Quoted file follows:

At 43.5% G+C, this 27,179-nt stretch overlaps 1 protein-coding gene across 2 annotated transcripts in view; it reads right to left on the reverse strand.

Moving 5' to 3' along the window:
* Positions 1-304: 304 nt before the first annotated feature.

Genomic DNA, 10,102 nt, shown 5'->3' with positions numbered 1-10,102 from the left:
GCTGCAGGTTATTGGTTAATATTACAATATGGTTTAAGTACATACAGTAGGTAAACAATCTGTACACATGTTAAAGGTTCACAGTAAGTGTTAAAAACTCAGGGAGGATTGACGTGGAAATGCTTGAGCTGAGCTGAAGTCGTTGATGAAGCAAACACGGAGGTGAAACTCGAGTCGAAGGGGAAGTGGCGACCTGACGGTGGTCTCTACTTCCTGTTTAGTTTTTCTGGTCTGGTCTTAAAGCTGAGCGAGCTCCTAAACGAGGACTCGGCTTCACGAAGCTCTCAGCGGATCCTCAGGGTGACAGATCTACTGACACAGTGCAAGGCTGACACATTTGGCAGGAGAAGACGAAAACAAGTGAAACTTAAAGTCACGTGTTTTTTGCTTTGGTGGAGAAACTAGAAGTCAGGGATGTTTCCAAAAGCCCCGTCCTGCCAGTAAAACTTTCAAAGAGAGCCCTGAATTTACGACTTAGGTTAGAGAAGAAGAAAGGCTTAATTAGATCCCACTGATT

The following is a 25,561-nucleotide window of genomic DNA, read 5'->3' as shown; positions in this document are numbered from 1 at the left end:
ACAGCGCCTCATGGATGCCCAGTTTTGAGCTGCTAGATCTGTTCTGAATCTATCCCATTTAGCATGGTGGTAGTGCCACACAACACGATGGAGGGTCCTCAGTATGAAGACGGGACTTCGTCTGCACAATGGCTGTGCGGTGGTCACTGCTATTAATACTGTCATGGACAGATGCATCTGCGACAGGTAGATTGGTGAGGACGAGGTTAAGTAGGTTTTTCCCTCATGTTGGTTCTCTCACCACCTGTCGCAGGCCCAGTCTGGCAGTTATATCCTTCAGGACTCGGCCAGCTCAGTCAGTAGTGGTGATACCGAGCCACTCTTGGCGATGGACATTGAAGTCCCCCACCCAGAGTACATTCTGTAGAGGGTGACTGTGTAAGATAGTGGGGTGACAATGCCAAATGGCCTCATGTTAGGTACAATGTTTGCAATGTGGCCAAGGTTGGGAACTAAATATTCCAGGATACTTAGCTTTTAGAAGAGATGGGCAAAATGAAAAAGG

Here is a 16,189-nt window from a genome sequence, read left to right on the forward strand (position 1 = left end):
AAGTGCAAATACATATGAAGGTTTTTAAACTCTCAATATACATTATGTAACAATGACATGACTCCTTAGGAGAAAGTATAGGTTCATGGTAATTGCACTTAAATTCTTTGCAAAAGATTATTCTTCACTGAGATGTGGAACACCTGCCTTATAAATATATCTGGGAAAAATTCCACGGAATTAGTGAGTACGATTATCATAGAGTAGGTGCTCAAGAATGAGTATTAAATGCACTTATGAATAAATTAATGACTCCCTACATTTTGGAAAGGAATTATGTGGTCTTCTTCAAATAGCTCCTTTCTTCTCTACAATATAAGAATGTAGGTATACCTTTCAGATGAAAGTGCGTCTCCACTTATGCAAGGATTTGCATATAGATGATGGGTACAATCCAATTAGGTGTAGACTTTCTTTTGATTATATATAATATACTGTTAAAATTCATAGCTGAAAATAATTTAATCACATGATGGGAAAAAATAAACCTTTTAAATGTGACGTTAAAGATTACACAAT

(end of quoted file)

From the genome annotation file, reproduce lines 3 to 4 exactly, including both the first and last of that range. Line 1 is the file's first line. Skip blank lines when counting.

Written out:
* Positions 1-304: 304 nt before the first annotated feature.

Genomic DNA, 10,102 nt, shown 5'->3' with positions numbered 1-10,102 from the left: